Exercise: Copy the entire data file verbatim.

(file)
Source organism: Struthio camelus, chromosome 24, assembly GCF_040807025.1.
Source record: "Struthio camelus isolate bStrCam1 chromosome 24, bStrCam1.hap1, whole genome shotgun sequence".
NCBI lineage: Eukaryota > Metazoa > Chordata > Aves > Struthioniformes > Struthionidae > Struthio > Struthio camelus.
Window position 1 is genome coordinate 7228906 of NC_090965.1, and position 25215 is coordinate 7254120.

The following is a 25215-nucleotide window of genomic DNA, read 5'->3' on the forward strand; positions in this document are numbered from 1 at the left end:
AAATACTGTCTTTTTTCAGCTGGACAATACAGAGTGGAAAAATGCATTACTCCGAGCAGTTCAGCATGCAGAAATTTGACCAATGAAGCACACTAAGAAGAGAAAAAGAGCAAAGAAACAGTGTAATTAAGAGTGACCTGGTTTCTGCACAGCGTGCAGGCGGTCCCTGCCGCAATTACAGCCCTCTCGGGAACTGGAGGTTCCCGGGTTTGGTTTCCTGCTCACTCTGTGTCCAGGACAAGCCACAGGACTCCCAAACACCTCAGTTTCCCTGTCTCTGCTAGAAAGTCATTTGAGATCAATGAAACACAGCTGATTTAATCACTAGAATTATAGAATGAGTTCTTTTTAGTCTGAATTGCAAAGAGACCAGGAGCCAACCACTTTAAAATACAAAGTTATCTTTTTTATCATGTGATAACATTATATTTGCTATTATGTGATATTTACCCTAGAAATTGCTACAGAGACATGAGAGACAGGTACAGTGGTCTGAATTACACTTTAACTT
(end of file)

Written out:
Source organism: Struthio camelus, chromosome 24, assembly GCF_040807025.1.
Source record: "Struthio camelus isolate bStrCam1 chromosome 24, bStrCam1.hap1, whole genome shotgun sequence".
NCBI lineage: Eukaryota > Metazoa > Chordata > Aves > Struthioniformes > Struthionidae > Struthio > Struthio camelus.
Window position 1 is genome coordinate 7228906 of NC_090965.1, and position 25215 is coordinate 7254120.

The following is a 25215-nucleotide window of genomic DNA, read 5'->3' on the forward strand; positions in this document are numbered from 1 at the left end:
AAATACTGTCTTTTTTCAGCTGGACAATACAGAGTGGAAAAATGCATTACTCCGAGCAGTTCAGCATGCAGAAATTTGACCAATGAAGCACACTAAGAAGAGAAAAAGAGCAAAGAAACAGTGTAATTAAGAGTGACCTGGTTTCTGCACAGCGTGCAGGCGGTCCCTGCCGCAATTACAGCCCTCTCGGGAACTGGAGGTTCCCGGGTTTGGTTTCCTGCTCACTCTGTGTCCAGGACAAGCCACAGGACTCCCAAACACCTCAGTTTCCCTGTCTCTGCTAGAAAGTCATTTGAGATCAATGAAACACAGCTGATTTAATCACTAGAATTATAGAATGAGTTCTTTTTAGTCTGAATTGCAAAGAGACCAGGAGCCAACCACTTTAAAATACAAAGTTATCTTTTTTATCATGTGATAACATTATATTTGCTATTATGTGATATTTACCCTAGAAATTGCTACAGAGACATGAGAGACAGGTACAGTGGTCTGAATTACACTTTAACTT